Beyond that, there's random, separate agendas being plugged here, like sexual education in public schools and stuff. It's like an SJW carpet bomb.

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#8

Post by Random User » Sun May 22, 2016 12:52 am

idk, to me it sounded targeted towards the kind of people that initiate unwanted advances towards females.

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#9

Post by X-3 » Sun May 22, 2016 2:08 am

IRHP gets offended too easily.

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#10

Post by I REALLY HATE POKEMON! » Sun May 22, 2016 2:32 am

Random User, post: 1596448, member: 35827 wrote:idk, to me it sounded targeted towards the kind of people that initiate unwanted advances towards females.
It's clearly talking about heterosexual men in general, most notably the part about temptation, but how about this one?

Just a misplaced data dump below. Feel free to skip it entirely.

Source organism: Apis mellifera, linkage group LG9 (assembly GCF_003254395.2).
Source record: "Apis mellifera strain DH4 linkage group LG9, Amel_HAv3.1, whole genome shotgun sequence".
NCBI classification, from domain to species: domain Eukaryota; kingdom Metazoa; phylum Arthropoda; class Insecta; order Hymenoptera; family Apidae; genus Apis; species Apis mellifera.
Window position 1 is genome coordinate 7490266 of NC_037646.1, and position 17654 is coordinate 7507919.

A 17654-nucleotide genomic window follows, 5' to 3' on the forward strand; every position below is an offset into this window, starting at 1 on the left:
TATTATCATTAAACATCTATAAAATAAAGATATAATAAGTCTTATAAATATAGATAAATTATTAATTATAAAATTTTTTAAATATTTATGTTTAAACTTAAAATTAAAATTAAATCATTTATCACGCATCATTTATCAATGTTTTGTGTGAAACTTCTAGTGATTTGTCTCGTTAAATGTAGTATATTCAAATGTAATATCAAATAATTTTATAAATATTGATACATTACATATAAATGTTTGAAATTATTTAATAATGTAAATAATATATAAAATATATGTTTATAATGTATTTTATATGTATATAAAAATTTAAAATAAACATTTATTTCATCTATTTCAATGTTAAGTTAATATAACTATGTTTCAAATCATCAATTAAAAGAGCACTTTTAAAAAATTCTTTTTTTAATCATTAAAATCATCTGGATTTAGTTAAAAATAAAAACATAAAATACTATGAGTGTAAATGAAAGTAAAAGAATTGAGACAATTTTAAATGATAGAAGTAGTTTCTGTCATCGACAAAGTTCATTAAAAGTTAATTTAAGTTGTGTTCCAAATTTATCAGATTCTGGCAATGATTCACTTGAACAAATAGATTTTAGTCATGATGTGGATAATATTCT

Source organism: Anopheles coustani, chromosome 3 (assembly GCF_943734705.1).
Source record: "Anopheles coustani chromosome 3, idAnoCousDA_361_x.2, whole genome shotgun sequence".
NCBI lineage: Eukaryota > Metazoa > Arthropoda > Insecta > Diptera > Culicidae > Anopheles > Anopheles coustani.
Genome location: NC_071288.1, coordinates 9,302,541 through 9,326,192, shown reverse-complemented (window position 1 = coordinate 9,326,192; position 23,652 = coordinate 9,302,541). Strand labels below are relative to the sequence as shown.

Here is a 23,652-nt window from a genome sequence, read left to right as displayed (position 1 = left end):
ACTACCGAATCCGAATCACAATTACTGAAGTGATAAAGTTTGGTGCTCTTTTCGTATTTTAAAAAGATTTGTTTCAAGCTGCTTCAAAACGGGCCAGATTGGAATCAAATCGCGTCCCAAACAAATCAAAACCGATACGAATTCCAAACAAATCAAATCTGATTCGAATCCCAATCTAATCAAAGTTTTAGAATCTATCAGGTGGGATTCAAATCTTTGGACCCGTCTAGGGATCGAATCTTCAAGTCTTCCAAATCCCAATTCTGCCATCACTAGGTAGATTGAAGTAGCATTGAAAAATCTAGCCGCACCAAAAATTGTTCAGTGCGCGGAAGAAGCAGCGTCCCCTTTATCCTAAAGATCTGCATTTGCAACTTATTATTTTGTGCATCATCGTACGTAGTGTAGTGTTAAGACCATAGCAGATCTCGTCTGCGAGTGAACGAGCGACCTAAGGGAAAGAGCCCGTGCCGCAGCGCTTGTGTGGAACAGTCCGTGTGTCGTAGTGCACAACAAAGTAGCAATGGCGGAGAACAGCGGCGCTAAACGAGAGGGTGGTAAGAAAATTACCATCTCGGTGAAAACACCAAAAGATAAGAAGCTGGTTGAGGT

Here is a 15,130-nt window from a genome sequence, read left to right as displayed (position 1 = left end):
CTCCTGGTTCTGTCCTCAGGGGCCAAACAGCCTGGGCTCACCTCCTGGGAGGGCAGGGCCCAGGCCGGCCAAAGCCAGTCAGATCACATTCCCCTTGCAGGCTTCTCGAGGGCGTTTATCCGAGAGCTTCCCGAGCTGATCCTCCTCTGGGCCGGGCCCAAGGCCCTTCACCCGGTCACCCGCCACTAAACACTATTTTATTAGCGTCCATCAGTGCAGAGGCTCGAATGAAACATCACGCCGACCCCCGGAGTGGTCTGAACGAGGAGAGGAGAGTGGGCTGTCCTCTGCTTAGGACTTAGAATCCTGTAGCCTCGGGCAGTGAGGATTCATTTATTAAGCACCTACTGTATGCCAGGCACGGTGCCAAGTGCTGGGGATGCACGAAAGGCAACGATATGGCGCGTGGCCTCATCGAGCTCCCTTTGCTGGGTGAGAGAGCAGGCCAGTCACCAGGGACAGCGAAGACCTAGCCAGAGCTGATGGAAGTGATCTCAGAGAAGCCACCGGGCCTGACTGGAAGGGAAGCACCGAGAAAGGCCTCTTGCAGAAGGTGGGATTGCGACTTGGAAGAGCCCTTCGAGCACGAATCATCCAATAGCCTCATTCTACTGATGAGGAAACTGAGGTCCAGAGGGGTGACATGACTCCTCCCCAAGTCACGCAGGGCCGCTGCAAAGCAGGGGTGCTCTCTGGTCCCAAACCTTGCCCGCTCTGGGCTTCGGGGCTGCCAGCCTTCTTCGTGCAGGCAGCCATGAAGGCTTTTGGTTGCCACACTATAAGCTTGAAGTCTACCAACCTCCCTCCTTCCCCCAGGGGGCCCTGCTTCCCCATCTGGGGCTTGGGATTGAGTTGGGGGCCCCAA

Focus more on teaching your sons not to rape vs teaching your daughters how to avoid being raped.
Here's the article implying young men need to be taught not to rape, as if they're just animals which need to be tamed. I guess it doesn't really matter what I point out, though. The article could call for SWM extermination and everyone would wiggle away from it just the same. "Well, statistically SWM deserve it." "Well, I'm a SWM and I don't mind being executed."

why bother
X-3, post: 1596449, member: 27765 wrote:IRHP gets offended too easily.
It's rubbing off on me. I think I've developed triggers.

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#11

Post by Random User » Sun May 22, 2016 3:05 am

I agree that the poster is a bit short-sighted in saying "teach your sons not to rape." Anyone with common sense knows that rape is awful. I would think the issue is that boys shouldn't be encouraged to objectify women. I was never very interested in that sort of thing, but even I recall plenty of times my mom told me I needed to get a girlfriend, or my uncle would ogle over some girl out in public, or some of my peers asking me who I thought the hottest girl in school was and what I rated others.

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#12

Post by Deepfake » Sun May 22, 2016 4:40 am